To help the Dachshund regain popularity in the U.S., the AKC temporarily changed their name into “Badger Dog.” They were also addressed as “Liberty Pups” by some people.
Unfortunately, this rebranding done by the AKC did not change the contempt against the breed. Their wartime image remained because the German emperor loved them very much. In fact, he even owned five of them.
8. The First Dog to Be Cloned in Britain Is a Dachshund
Apparently, cloning dogs is a thing in some countries. And the first-ever breed to be cloned in Britain is none other than the Doxens.
According to the Daily Mail, a Doxen owner named Rebecca Smith won a certain competition which reduced the 60,000 costs of cloning to zero. Her dog’s name is Winnie, and the cloned Doxen’s name is Mini-Winnie.
Initially, scientists gathered a skin sample from Winnie and proceeded to manufacture a genetically identical embryo in Korea. Afterwhich, Mini-Winnie was born and flown to Britain after five months.
The resemblance between Winnie and her clone is very much apparent even though they are 12 years apart. When put side by side, you’ll notice that they have the same markings and form. However, you’ll also see that the adult Mini has put on weight and her hair is already graying.
9. Doxin Dog Races Exist All Over the World
Despite being short-legged, Doxens actually have their own race. This originated in Australia during the 1970s and eventually spread in other parts of the world in the succeeding decades.
One of the most known Doxen races is the Wienerschnitzel Weiner Nationals. This has been yearly staged in Southern California since the year 1995.
I need to clarify, though, that this is not a serious sport because Doxens aren’t really racing dogs. Most people just find these races enjoyable because of the Dachshund’s build.
Here are other Dachshund races you should check out if you are interested in joining your dog:
Most of these races are organized to earn funds for dog shelters and rescues. That’s why if you decide to have your dog participate, you are also helping other pups too.
10. Two Purebred Doxies and a Mix Used to Be the World’s Oldest Dog
Do you think Doxies are done surprising you? Nuh-uh.
Two Doxens were once the world’s oldest dog according to the Guinness World Record. Aside from the two purebreds, a Dachshund cross also held the title for some time.
Doxie dogs usually live for 12 to 15 years, but to everyone’s surprise, a purebred Dachshund named Chanel lived up to 21 years and held the oldest dog title in 2009. She died due to natural causes, so she no longer reached her 22nd birthday.
In the succeeding year, a cross between a Doxen Dog and a Terrier named Otto grabbed Chanel’s spot and he lived for 20 years. Unfortunately, he didn’t reach the former’s age because he was euthanized due to cancer.
In the year 2013, another purebred Doxie named Scolly lived for 20 years and he was also recognized by the GWR. It is not clear what caused his death, but he surely made his owners proud before passing.
The long lives of these Dachshunds are mainly attributed by their owners to regular veterinary check-ups and a healthy diet.
Want your Dachshund to be the fourth on the list? Then, make sure you know how to take care of their basic needs and regularly bring them to the vet. Easy-peasy!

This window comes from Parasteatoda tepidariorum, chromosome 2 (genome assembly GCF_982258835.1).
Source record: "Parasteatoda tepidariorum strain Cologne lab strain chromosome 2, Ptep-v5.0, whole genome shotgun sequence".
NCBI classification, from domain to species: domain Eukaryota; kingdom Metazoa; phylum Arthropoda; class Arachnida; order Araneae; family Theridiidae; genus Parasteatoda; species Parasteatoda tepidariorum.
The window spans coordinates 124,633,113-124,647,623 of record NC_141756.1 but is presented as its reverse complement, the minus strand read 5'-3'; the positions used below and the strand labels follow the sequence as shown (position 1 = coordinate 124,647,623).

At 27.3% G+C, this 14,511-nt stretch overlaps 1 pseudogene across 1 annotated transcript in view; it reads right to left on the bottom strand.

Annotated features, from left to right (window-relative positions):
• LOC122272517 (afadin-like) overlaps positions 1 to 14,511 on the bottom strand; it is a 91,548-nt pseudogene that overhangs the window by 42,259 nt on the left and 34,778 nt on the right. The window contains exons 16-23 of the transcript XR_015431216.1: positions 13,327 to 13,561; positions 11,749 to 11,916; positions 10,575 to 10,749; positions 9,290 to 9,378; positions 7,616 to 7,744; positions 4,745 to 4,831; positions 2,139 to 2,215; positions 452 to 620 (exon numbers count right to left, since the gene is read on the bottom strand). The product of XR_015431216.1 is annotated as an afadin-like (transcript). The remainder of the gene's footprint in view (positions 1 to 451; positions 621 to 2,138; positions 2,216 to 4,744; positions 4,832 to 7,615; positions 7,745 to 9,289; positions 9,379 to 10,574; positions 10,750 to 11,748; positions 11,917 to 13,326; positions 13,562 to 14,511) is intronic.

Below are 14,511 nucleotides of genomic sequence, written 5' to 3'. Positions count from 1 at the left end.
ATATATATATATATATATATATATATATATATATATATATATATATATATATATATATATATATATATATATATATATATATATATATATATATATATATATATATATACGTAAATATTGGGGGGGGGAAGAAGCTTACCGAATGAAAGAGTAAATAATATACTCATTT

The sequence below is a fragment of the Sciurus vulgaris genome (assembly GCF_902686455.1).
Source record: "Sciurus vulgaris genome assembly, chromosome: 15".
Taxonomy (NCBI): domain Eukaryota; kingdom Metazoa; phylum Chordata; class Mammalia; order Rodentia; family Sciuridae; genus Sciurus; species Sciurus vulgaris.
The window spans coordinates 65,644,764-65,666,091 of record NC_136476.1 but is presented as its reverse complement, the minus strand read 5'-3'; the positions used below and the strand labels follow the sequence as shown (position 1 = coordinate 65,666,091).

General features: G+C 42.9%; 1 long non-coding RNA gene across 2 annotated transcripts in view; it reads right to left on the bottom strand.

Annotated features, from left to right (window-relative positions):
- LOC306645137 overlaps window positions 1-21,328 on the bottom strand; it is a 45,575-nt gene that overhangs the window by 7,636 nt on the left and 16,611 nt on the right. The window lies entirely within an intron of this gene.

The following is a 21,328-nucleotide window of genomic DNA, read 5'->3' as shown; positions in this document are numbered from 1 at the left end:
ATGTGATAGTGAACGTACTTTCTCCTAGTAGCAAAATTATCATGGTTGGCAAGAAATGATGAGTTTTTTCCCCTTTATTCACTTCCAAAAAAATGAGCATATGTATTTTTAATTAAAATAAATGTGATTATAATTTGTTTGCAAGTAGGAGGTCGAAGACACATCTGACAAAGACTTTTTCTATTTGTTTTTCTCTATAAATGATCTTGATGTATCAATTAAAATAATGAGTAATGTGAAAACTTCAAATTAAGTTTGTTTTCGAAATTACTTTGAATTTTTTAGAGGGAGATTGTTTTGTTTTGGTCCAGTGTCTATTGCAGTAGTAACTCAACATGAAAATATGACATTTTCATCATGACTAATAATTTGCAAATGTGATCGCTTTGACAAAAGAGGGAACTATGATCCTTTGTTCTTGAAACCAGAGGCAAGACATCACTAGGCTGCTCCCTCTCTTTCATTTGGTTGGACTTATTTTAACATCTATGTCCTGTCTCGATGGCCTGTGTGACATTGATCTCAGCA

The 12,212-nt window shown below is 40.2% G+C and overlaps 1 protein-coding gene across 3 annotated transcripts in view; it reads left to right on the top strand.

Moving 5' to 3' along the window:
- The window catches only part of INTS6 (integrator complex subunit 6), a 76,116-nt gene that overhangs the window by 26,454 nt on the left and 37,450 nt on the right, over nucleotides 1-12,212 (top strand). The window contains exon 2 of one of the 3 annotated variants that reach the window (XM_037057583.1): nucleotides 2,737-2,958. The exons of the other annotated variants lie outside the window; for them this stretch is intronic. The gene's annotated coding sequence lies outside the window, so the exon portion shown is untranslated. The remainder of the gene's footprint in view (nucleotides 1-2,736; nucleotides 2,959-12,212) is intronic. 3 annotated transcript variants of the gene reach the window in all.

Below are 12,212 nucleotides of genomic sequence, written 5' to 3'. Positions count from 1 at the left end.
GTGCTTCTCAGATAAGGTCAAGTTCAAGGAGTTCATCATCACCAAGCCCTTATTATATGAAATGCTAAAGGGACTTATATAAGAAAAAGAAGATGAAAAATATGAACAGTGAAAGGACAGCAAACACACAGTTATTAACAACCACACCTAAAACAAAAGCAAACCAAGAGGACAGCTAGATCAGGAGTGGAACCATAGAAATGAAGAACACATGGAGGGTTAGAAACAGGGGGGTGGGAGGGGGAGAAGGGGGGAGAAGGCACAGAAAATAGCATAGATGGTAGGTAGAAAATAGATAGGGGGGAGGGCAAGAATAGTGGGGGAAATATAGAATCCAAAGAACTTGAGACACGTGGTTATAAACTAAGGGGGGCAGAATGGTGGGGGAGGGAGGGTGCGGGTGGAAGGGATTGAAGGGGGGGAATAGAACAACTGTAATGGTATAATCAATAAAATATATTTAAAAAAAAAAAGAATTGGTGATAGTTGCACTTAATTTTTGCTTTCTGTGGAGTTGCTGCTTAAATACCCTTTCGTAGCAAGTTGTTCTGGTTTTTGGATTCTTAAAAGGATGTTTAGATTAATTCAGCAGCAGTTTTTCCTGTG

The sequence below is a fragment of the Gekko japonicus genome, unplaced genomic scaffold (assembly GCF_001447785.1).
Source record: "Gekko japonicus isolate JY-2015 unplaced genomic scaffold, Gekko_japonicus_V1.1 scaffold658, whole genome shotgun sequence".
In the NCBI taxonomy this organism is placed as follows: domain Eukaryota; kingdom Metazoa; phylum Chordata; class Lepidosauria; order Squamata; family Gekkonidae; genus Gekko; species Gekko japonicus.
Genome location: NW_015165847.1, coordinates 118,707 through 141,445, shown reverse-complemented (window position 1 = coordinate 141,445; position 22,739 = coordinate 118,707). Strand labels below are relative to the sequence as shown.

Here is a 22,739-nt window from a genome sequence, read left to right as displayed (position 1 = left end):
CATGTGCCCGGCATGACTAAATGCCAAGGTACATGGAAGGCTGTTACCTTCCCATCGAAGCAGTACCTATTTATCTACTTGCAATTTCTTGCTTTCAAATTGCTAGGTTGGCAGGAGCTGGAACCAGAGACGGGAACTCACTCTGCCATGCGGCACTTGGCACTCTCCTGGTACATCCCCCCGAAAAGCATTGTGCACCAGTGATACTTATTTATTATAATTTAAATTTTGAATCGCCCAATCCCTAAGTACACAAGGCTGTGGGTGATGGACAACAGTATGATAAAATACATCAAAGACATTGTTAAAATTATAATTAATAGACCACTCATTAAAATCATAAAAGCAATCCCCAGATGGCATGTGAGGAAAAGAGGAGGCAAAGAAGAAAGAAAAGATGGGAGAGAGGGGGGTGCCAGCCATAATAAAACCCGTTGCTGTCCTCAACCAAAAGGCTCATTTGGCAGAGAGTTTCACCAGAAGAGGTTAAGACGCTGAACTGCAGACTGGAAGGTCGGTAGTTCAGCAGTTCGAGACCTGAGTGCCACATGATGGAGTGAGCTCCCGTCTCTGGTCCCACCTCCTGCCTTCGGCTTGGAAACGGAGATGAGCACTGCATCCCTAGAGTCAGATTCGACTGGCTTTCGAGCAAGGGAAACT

Papshund (Papillon & Dachshund Mix): Info, Pictures, And More
11. Doxies Are a Favorite of Artists and Celebrities
Doxens are incredibly popular (you must have realized this by now). They are a recurring subject of David Hockney who used to own two Doxies named Stanley and Boodgie. 45 of Hockney’s paintings portray this dog and he also featured them in his book.
Speaking of books, Gary Larson also dedicated one to these pooches entitled Wiener Dog Art. The book consists of classic art pieces all over the world and Doxens were added for comedic effect.
Other famous artists that fell in love with this breed are Andy Warhol and Picasso. Warhol used to bring his Doxen Dog with him during interviews, and if he didn’t want to answer a question asked, he made the dog answer for him.
Meanwhile, Picasso became a fan of this breed after he saw Lump, David Douglas Duncan‘s Doxie Dog. Duncan brought Lump in one of their meetings and it seems like both Picasso and the Dachshund were entranced by each other.
Lump stayed in Picasso’s mansion in Cannes for six years since he did not get along well with Duncan’s Afghan Hound.
He was photographed a lot of times by her former owner enjoying his stay in the mansion as well as the companion of Picasso. Duncan later published a book containing the pictures of the two entitled Picasso and Lump: A Dachshund’s Odyssey.
Aside from all these artists, many celebrities are also obsessed with this dog. Some of them are Adele, Doris Day, David Hasselhoff, Clint Eastwood, Audrey Hepburn, and John Wayne.
Final Thoughts: Should You Get a Doxin Dog?
Doxin dogs are quite an interesting breed since they have a very rich history. These dogs have been a part of British propaganda during World War I. Imagine that! What’s more, their unique appearance makes them an excellent pet to flaunt around.
If I did not convince you to get a Doxen through this article, I suggest you browse my other blogs because I made sure to feature every exciting thing you need to know about them. You can also benefit from reading those if you are already a Doxie Dog owner.
I hope you had fun reading this as much as I enjoyed writing all the Doxin facts above. Until the next one!